The final year of college is tough. For every party you attend, assignment you ace, or new connection you make, you’re forced to answer the same question at least 10 times: What are you going to do after graduation?
For me, job-hunting was stressful for two reasons. First, having majored in Languages, there was no obvious way to narrow down a career that would be right for me, and second, I had no idea what I could do that would fulfill my desire to have a positive impact on the world.
While my peers battled for competitive internships in large corporations, I chose to head in a different direction: teaching fourth grade in an understaffed elementary school in a disadvantaged area.
Sure, my teeny salary couldn’t begin to compare with that of my corporate finance friends, but I had something much more valuable than that. I was one of the only consistent things in some of the kids’ lives — if I didn’t show up, it would have a ripple effect on everyone else in the classroom. Being valued in that way was so much more important to me than monetary compensation.
Teaching is one of the most obvious ways to make a difference with your work, but it is by no means the only option. If you’re looking for more from your career than a hefty bonus, here are three tried and tested ways to do it.
1. Work on a problem that’s neglected
When we think of creating a social impact, a handful of well-known charities spring to mind. The problem is that large charities are overwhelmed with donations and support, so in throwing yourself on the pile, your impact becomes relatively slim.
Choosing to devote your time where it’s most needed, such as caring for the elderly or working in a deprived area, ensures the valuable skills you’ve gained as a graduate will be utilized, plus you’ll be supporting causes that are more likely to be overlooked. As a teacher, I was able to make far more of a difference to children at my understaffed school than I ever would at a suburban school that attracted lots of great teachers.
Interested in working for a charity? Take the time to research which are doing work that really resonates with you, even if they’re not the most well-known. If you’re keen to become a doctor, consider offering your skills in crisis campaigns abroad, or specializing in less popular areas, to help meet demand where it’s needed most. If you’re looking for something a little less conventional, why not use your skills to research for a think tank that finds ways to improve health in less wealthy countries? The possibility of having a positive impact in any of these areas is huge.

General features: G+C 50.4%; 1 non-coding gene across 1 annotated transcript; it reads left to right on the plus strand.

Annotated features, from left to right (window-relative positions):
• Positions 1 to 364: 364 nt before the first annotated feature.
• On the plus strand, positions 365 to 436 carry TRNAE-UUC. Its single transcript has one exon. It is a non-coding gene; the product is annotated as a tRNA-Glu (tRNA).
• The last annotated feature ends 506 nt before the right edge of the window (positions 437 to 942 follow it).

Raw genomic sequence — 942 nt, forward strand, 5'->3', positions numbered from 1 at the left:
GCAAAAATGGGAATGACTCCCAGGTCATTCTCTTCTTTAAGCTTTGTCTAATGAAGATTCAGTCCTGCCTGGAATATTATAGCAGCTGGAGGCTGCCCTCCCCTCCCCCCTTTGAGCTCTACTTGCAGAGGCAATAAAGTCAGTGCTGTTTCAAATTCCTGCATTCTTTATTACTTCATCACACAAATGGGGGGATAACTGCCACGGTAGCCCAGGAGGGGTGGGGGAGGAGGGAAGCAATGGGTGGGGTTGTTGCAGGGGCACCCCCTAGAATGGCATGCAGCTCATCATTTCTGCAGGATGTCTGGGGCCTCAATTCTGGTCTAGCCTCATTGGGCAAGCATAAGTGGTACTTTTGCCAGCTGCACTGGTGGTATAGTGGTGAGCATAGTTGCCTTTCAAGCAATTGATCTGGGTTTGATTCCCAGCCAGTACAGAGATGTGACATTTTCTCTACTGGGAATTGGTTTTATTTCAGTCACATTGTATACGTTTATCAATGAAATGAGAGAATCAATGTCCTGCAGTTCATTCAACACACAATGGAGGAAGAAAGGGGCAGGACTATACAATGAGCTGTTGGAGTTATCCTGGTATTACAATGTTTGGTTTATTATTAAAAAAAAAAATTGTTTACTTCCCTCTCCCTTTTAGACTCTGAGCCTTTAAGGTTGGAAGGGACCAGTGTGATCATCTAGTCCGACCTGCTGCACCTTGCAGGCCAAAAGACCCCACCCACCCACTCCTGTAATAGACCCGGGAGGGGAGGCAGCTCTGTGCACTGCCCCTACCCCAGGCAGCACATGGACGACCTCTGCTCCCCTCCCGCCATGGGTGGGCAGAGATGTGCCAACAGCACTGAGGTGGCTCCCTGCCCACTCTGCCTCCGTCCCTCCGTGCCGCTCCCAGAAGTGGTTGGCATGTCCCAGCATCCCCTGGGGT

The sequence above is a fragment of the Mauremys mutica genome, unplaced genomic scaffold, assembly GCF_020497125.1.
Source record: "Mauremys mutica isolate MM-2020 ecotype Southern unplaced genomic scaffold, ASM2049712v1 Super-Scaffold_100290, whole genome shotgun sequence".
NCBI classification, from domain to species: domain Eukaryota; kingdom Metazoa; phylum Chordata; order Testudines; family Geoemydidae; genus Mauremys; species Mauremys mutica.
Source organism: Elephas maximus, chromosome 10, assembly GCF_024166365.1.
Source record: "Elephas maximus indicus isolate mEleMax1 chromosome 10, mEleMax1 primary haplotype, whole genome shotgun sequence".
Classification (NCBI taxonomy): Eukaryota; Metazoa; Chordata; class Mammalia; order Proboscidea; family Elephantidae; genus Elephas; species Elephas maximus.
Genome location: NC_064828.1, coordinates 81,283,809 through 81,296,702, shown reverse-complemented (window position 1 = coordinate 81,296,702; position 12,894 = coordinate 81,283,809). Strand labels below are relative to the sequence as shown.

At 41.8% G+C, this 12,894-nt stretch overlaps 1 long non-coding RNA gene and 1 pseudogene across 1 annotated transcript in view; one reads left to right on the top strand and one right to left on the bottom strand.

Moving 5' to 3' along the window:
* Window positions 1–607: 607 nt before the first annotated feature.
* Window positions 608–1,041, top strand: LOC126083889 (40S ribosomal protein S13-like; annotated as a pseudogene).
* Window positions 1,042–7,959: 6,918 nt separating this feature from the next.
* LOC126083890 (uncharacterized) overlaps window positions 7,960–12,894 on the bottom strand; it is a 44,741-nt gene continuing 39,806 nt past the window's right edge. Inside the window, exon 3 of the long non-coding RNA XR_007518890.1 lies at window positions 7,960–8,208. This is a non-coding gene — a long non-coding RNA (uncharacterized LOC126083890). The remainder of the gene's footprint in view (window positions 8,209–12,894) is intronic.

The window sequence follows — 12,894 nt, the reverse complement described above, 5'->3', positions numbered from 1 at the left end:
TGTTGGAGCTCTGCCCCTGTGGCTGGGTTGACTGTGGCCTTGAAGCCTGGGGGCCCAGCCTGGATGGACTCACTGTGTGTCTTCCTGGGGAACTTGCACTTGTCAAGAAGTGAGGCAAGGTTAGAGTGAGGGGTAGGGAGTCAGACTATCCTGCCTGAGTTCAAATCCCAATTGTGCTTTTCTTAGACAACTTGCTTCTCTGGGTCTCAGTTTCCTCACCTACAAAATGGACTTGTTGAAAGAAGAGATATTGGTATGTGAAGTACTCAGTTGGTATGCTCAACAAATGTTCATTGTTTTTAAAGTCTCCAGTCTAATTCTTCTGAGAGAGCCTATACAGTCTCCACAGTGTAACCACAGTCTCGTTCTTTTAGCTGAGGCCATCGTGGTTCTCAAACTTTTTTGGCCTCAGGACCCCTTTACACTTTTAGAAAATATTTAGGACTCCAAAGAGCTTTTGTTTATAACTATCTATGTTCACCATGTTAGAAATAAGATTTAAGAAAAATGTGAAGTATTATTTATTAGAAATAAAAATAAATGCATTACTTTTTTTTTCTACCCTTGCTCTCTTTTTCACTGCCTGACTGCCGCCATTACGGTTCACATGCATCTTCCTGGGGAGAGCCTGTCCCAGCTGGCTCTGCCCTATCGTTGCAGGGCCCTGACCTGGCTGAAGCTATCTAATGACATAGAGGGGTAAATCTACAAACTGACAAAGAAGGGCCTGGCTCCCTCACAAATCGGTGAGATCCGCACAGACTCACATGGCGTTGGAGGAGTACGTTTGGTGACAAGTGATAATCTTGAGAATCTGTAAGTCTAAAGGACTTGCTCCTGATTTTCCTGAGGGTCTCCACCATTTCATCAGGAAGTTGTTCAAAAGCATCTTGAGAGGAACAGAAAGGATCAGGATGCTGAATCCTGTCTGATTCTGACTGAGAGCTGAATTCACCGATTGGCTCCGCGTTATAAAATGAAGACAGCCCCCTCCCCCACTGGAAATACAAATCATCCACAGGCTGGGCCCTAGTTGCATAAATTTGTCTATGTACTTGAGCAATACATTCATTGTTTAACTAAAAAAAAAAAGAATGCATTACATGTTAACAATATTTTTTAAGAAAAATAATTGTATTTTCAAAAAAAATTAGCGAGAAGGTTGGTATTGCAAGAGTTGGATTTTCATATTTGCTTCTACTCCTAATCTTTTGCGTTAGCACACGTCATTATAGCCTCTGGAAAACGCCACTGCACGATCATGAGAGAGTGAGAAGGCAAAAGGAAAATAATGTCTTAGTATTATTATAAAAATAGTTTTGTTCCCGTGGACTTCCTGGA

2. Advocate for a cause that matters
It’s tempting to feel that the more hands-on we are, the greater an impact we have, but this isn’t always the case. Ethically minded celebrities like Angelina Jolie and Jessica Alba have had a far greater impact using their status to advocate for causes they care about than they ever could by volunteering as an individual.
During my time at college, I volunteered in an nursing home and experienced firsthand the loneliness of some of the residents. Instead of just upping the amount of times I visited the home, I became an advocate for more involvement from my fellow students, encouraging more of my peers to make connections in their community. We can gradually chip away at some of society’s biggest problems if we can gather the manpower to do it.
Similarly, using your skills and network to represent a cause you value can be as worthwhile as direct service. As we move up the career ladder, opportunities to make a difference through advocacy increase. Think about your workplace. Who could you influence to donate money to charity or change a company policy that results in less environmental damage? If there’s something in your community that you want to change, don’t be afraid to write to local or national officials to express your views—as a concerned citizen informed with personal experience, you have more persuasive power than you might think.
3. Earn well, give well
If you’re well-suited to a high-paying career, you don’t need to leave it all to pursue something that doesn’t match your skills and interests. Consider donating a chunk of your salary to charity to make a difference in the lives of others.
If a career in law or finance appeals to you, why not give back by taking a serious look at your finances and how much you could afford to give each year? Over a lifetime, this could have a phenomenal impact on the lives of people around the world. Check out websites like Giving What We Can or Charity Navigator to see which charities will have the greatest impact with your cash.
Knowing that you don’t have to work directly with charitable organizations in order to make a difference makes it a little bit easier to find a career path that’s in harmony with your personal needs, while having a positive impact on the world around you.
Originally published on February 22, 2018.